MUNICH – Despite years of expansionary monetary policy, the European Central Bank has failed to push inflation back up to its target of “below but close to 2 percent.” The latest measures — a zero interest rate on the ECB’s main refinancing operations, an increase in monthly asset purchases from €60 billion ($67 billion) to €80 billion, and an even lower deposit rate of minus 0.40 percent — are unlikely to change this. That is why some economists are urging the ECB to go even further, with “helicopter drops” — that is, financing private consumption by printing money.
The idea of helicopter money dates back to the monetarism debates of the 1960s. A central bank, it was argued, never runs out of options for stimulating aggregate demand and stoking inflation, provided it is willing to resort to radical measures. But what was once a theoretical notion now seems to be a concrete possibility.
In practice, helicopter drops would arrive in the form of lump-sum payments to households or consumption vouchers for everybody, funded exclusively by central banks. Governments or commercial banks distributing the money would be credited with a deposit or be given cash, but no claim would be created on the left-hand side of the central bank’s balance sheet.
This type of single accounting would reduce the central bank’s equity capital, unless it realized (sold) valuation reserves on its balance sheet. Proponents defend this approach by claiming that central banks are subject to special accounting rules that could be adjusted as needed.
The proponents of helicopter drops today include some eminent figures, including former U.S. Federal Reserve Chairman Ben Bernanke and Adair Turner, former head of the United Kingdom’s Financial Services Authority. And while ECB President Mario Draghi has highlighted the technical, legal and accounting obstacles that stand in the way of helicopter drops by his institution, he has not ruled them out.
The question now: Is such an extreme step really justified?
The answer is no. While helicopter drops are a viable policy option if deflation is spiraling downward, as it was in the late 1920s and early 1930s, that is not the case today — neither in the eurozone nor in the global economy.
True, demand growth is subdued, reflecting the lingering fallout from the global financial crisis that erupted in 2008. Banks, firms and households are still cleaning up their balance sheets and working off the heaps of debt they amassed during the credit boom that preceded the bust. But they have already made significant progress, meaning that the drag on growth is set to diminish.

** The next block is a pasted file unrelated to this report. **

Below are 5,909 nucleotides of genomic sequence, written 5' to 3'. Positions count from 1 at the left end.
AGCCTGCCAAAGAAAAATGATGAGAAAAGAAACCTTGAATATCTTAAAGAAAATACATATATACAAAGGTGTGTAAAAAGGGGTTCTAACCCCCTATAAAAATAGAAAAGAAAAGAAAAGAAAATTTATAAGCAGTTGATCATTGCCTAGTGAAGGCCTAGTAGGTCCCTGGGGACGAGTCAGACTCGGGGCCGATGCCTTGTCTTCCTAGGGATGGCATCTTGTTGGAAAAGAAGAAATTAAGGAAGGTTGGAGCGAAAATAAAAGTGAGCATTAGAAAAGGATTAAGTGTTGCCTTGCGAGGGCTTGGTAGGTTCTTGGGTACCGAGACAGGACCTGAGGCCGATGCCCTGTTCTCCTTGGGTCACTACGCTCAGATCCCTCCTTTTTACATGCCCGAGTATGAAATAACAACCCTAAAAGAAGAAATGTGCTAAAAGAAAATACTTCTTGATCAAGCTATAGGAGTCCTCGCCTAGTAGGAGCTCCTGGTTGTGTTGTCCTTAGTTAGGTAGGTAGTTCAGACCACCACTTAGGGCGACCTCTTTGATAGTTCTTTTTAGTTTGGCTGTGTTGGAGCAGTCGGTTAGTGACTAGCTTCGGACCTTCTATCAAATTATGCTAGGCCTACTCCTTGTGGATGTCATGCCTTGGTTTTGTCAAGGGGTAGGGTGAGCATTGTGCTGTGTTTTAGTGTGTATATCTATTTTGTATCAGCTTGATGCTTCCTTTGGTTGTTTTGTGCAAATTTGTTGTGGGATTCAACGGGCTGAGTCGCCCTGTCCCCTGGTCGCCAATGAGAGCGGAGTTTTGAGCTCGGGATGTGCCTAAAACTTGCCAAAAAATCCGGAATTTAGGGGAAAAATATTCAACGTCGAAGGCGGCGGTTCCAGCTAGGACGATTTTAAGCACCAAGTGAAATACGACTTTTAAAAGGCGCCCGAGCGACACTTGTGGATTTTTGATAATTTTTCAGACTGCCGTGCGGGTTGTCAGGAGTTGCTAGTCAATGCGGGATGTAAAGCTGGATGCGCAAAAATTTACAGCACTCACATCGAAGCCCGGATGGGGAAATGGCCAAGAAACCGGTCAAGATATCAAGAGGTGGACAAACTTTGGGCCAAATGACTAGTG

Consumers today are not holding back on spending because they expect goods and services to become cheaper, as one would expect during a period of deflation. Instead, they are gradually increasing their spending, taking advantage of restored income growth and large gains in purchasing power caused by collapsing oil and commodity prices. As a result, most advanced economies are once again producing at close to capacity.
Data on corporate profits also contradict the view that we are mired in deflation. Price stability has not put profit margins under pressure. On the contrary, in many advanced economies, profits are high — even reaching record levels — owing partly to lower input costs.
In this environment, distributing largesse financed by the central bank would have dangerous systemic consequences in the long run, because it would create perverse incentives for everyone involved. Policymakers would be tempted to resort to helicopter money whenever growth was not as strong as they would like, instead of implementing difficult structural reforms that address the underlying causes of weak economic performance.
All of this would raise expectations among financial market actors that central banks and governments would always step in to smooth out credit bubbles and mitigate their consequences, even if that meant accumulating more debt. These actors’ risk perception would thus be distorted, and the role of risk premiums would be diminished.
Add to that the impact of the depletion of valuation reserves and the risk of negative equity — developments that could undermine the credibility of central banks and thus of currencies — and it seems clear that helicopter drops should, at least for now, remain firmly in the realm of academic debate.
Michael Heise is chief economist of Allianz SE. © Project Syndicate, 2016
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